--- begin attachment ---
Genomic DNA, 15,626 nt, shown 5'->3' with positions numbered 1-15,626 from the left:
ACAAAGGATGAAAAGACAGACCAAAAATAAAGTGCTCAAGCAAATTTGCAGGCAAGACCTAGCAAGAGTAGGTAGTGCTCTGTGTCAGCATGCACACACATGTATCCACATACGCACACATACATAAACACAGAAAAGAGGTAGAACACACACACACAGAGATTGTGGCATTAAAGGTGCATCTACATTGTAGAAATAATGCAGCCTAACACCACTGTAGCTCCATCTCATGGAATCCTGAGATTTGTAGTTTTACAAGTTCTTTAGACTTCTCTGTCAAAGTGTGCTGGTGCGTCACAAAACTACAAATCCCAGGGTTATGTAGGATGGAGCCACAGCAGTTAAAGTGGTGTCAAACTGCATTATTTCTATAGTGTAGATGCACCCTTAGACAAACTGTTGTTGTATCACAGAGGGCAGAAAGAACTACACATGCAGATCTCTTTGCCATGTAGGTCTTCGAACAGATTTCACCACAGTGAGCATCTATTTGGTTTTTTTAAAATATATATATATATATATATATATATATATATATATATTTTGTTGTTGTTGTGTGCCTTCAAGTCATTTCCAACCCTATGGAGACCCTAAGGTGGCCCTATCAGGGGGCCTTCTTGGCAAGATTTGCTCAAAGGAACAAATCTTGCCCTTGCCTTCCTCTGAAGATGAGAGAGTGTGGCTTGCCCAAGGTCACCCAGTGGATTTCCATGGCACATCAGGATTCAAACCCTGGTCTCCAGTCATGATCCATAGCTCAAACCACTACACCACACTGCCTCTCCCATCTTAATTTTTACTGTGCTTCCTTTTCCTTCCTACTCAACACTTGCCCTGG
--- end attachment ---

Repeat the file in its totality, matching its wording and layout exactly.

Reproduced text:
Genomic DNA, 15,626 nt, shown 5'->3' with positions numbered 1-15,626 from the left:
ACAAAGGATGAAAAGACAGACCAAAAATAAAGTGCTCAAGCAAATTTGCAGGCAAGACCTAGCAAGAGTAGGTAGTGCTCTGTGTCAGCATGCACACACATGTATCCACATACGCACACATACATAAACACAGAAAAGAGGTAGAACACACACACACAGAGATTGTGGCATTAAAGGTGCATCTACATTGTAGAAATAATGCAGCCTAACACCACTGTAGCTCCATCTCATGGAATCCTGAGATTTGTAGTTTTACAAGTTCTTTAGACTTCTCTGTCAAAGTGTGCTGGTGCGTCACAAAACTACAAATCCCAGGGTTATGTAGGATGGAGCCACAGCAGTTAAAGTGGTGTCAAACTGCATTATTTCTATAGTGTAGATGCACCCTTAGACAAACTGTTGTTGTATCACAGAGGGCAGAAAGAACTACACATGCAGATCTCTTTGCCATGTAGGTCTTCGAACAGATTTCACCACAGTGAGCATCTATTTGGTTTTTTTAAAATATATATATATATATATATATATATATATATATATATTTTGTTGTTGTTGTGTGCCTTCAAGTCATTTCCAACCCTATGGAGACCCTAAGGTGGCCCTATCAGGGGGCCTTCTTGGCAAGATTTGCTCAAAGGAACAAATCTTGCCCTTGCCTTCCTCTGAAGATGAGAGAGTGTGGCTTGCCCAAGGTCACCCAGTGGATTTCCATGGCACATCAGGATTCAAACCCTGGTCTCCAGTCATGATCCATAGCTCAAACCACTACACCACACTGCCTCTCCCATCTTAATTTTTACTGTGCTTCCTTTTCCTTCCTACTCAACACTTGCCCTGG